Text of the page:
Two Kern High School District art teachers create beautiful works of art.
Art teachers chat with colleagues after exploring the area and working on their art.
Kern High School District Art Professional Learning Community on April 4.

We had to postpone two faculty events due to wet weather and soggy roads. Faculty from College of the Canyons in Santa Clarita was finally able to tour the southern part of the Ranch on April 20.

College of the Canyons faculty members inspect mortar holes.
College of the Canyons faculty members enjoy spectacular displays of wildflowers and stunning views of the Antelope Valley.

At the end of the month, art students from North and Bakersfield High Schools came out to White Wolf to learn about nature journaling and landscape drawing.

We will have another high school faculty day on May 10 and College of the Canyons faculty will be back out on May 9. Art students from Frazier Mountain High School will be going to Big Sycamore Canyon to create temporary sculptures using native materials.

If you are a high school or college teacher and would like to join us on May 10, please email me at pharvey@tejonconservancy.org so I can reserve a space for you.

Activity: Use Your Senses to Observe a Site

Sit quietly in one spot for 10 to 15 minutes. Pay attention to what you discover through your senses as you see, hear, smell, and feel. Record what you have experienced in your nature journal. What discoveries did you make? Which of your senses did you use the most? Did any one of your senses get stronger as you focused your attention through that sense? What did you learn about your surroundings through your sensory observations?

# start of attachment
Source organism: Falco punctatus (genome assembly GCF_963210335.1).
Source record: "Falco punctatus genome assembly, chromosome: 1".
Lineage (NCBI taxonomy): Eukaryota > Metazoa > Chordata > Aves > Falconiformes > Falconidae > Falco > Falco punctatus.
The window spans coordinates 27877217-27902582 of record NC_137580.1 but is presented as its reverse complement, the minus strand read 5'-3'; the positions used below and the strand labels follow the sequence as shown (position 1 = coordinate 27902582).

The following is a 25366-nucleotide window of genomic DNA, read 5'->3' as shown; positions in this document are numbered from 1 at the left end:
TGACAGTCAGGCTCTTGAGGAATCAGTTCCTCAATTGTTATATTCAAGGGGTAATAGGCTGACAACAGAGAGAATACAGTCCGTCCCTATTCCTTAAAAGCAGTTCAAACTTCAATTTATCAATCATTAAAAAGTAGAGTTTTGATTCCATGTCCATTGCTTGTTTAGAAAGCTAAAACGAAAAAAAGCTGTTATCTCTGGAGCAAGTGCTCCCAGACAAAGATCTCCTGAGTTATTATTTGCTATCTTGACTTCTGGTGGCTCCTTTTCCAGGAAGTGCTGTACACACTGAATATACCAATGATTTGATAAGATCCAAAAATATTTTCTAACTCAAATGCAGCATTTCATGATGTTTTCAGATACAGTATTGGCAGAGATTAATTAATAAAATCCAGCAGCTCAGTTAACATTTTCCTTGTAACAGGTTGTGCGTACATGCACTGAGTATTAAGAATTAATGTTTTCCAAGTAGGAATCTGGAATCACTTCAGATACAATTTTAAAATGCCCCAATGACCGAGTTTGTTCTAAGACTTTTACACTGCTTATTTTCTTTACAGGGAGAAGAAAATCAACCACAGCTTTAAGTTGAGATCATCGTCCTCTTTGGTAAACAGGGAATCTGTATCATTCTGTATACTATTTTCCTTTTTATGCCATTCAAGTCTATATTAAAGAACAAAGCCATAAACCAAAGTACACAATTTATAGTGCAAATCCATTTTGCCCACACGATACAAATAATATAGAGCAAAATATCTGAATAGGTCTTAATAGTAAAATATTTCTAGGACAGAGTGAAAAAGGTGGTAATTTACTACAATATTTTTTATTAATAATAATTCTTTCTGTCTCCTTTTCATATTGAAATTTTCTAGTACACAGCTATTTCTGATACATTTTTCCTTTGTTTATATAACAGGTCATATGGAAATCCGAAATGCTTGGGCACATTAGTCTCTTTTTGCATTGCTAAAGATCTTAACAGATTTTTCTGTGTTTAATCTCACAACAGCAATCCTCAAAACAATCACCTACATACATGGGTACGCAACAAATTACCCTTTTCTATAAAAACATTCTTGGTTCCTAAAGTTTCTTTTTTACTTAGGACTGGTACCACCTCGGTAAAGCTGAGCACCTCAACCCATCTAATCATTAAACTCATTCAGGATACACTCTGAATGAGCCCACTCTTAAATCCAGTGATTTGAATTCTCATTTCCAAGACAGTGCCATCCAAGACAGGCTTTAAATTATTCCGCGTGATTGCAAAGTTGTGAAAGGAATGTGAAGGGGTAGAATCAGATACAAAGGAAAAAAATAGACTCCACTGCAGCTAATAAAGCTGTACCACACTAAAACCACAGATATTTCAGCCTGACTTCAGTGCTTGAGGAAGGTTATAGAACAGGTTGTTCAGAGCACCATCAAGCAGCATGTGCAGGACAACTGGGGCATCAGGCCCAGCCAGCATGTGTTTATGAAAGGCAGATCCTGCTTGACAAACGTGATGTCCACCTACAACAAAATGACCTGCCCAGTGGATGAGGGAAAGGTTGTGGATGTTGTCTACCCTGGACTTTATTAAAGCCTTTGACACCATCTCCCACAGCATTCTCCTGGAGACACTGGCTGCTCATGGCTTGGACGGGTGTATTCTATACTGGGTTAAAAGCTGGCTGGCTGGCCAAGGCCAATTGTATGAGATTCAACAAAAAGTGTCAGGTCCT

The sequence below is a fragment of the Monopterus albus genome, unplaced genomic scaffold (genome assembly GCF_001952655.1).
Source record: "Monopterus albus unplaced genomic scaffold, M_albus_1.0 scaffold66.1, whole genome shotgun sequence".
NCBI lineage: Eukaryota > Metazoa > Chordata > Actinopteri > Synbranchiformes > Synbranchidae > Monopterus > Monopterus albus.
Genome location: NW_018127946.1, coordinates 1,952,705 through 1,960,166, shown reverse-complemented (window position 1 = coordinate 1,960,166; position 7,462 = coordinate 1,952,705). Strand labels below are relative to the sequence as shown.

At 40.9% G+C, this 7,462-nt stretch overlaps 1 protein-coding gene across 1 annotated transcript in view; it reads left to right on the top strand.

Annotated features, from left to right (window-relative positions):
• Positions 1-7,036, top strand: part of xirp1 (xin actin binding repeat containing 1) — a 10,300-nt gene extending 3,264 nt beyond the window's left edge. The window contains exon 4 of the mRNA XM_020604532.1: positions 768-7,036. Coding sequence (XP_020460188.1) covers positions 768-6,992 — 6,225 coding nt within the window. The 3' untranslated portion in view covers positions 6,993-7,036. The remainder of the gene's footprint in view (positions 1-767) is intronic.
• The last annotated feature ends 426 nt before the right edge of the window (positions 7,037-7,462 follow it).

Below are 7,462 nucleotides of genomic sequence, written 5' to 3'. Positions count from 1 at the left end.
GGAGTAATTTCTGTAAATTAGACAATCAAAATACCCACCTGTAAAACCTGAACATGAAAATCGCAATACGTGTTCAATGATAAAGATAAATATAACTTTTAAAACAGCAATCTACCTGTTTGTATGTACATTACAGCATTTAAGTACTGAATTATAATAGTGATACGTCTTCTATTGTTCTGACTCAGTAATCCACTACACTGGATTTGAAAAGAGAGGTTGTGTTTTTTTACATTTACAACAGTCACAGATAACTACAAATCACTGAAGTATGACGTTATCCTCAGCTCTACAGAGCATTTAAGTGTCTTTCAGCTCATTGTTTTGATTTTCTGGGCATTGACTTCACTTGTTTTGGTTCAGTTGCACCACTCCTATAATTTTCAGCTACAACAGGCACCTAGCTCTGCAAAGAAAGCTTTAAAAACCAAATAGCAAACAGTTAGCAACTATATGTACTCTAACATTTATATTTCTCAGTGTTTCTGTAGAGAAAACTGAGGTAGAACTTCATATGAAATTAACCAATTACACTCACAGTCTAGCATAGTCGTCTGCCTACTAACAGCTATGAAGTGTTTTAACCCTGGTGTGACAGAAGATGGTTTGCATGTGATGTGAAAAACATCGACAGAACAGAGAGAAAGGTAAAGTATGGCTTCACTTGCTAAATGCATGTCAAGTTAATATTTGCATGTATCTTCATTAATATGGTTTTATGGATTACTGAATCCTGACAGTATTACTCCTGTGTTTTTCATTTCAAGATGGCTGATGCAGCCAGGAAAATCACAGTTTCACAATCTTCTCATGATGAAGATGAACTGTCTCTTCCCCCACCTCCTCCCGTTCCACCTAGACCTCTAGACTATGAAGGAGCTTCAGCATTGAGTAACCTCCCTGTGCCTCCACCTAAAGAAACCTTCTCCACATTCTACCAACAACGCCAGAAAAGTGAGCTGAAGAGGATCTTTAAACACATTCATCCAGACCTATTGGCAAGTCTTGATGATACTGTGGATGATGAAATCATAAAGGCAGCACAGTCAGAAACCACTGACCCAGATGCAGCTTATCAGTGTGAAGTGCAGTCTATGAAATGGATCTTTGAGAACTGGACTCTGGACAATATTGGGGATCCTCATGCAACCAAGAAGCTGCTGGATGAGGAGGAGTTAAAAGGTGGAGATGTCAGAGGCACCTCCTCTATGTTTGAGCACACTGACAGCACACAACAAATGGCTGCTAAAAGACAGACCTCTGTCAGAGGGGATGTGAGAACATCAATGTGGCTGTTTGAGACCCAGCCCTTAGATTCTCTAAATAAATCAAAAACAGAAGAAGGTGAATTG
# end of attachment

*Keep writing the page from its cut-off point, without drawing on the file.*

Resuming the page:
Variation: Walk around and examine a small area. Take notes on how man has affected the environment around you―look for evidence of man-made influence.

Photo by Mike White

BEHIND THE GATES...

April’s surprise wildflower bloom generated a considerable number of Ranch visits. The northern side of the Ranch offered the first color in late March, particularly White Wolf, and the Conservancy was soon at its busiest! Staff, with the help of about 15 volunteers, led weekend public tours, plus 18 groups for hikes, tours, birding, and workshops, and four student field trips.

This is also a busy time for Scientific Research supporting our conservation work, with over a dozen researchers and groups traversing the landscape and furthering their inquiries in this short but brilliant season. Behind the gates in April were James Parham, California State University Fullerton, investigations of legless lizards; Brandon Pratt, California State University Bakersfield, physiological ecology of chaparral shrub species; Kane Keller, California State University Bakersfield, site assessments for a study on the effects of anthropogenic nitrogen deposition on legume-rhizobium mutualistic Interactions; Tom Dudley’s Riparian Invasive Research Lab, tamarisk leaf beetle (genus Diorhabda); California State University Northridge Bryophyte Group, substrate type influence on species decomposition; Devyn Orr’s University of California Santa Barbara Group, landscape scale ecological structure and function; David Miller’s California State University Bakersfield Student Group, paleo river systems and associated conglomerate deposits; and Prahlada Papper, David Ackerly’s lab at University of California Berkeley, hybridization in oaks.

Photo by Laura Pavliscak